From today’s mail bag
My Mac acted very slowly for a week or so. Is it possible that it could have been hacked? The thing that concerns me is that it was slow for certain times, but then reverted to being okay.
A slow computer can appear in several forms. It could involve programs that take a long time to open. If that’s the case, then your troubleshooting focus should be on the contents of your hard drive. Does the problem only affect one program or all applications? Is it document-specific? That is, does the slowdown or glitch just affect a specific file and other documents open normally?
Do you constantly see a spinning beach ball cursor whenever you try to do anything on your Mac? If so, a spinning beach ball does not necessarily mean you were hacked from the outside. It can occur for a variety of reasons, such as a low amount of available system memory when you try to perform a computer task or open a file.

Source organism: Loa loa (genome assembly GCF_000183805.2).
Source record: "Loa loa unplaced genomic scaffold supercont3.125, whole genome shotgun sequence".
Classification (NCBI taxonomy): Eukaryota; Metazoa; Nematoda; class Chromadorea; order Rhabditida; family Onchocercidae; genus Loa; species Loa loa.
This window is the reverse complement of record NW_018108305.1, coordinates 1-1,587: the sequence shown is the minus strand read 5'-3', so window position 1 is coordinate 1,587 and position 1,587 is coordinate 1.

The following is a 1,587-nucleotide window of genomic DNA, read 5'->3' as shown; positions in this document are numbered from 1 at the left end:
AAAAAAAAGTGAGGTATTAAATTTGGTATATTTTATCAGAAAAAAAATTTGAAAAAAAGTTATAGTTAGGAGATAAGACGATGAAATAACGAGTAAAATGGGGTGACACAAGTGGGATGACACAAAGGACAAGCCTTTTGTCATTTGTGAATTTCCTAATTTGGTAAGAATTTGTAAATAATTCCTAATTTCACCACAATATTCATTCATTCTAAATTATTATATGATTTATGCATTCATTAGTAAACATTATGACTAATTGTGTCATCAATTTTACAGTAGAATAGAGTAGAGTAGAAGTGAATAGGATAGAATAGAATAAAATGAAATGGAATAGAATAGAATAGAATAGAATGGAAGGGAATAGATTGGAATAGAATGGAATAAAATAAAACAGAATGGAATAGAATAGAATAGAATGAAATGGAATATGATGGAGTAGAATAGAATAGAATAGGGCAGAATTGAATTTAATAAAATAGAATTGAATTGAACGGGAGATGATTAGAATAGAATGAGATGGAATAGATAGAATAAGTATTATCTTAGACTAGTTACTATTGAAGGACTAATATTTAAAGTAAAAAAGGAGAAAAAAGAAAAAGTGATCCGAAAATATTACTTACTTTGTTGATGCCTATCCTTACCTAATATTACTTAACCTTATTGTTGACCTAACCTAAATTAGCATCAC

Delays can result if your main hard drive is nearly full. My rule of thumb is to maintain at least 10% of the total hard drive capacity as free space. For instance, if you have a 250 gigabyte drive, make sure you have at least 25 gigabytes free.
On the other hand, is the slowness problem isolated to Internet functions like email or surfing the web? If that’s the case, then I advise you to contact your Internet Service Provider to determine whether their service is being impacted by system maintenance work or a connectivity issue.
While Mac OS X computers are not impervious to hacking, the likelihood is less than Windows PCs. Moreover, your router should be automatically configured to protect your Mac with its built-in firewall. If you’re still concerned about hacking, you can make sure to turn off File Sharing in the Sharing pane in System Preferences. Below is a link to an article that describes the procedure:
Disable Mac OS X (10.5 and 10.6) File Sharing
University of Delaware
A common technique to fix a spinning beach ball cursor is to restart your Mac. This clears up the memory buffers so that you can start computing with a clean slate.
Macs automatically perform daily, weekly, and monthly system maintenance tasks in the background. It’s possible that over time, that is what fixed the problem.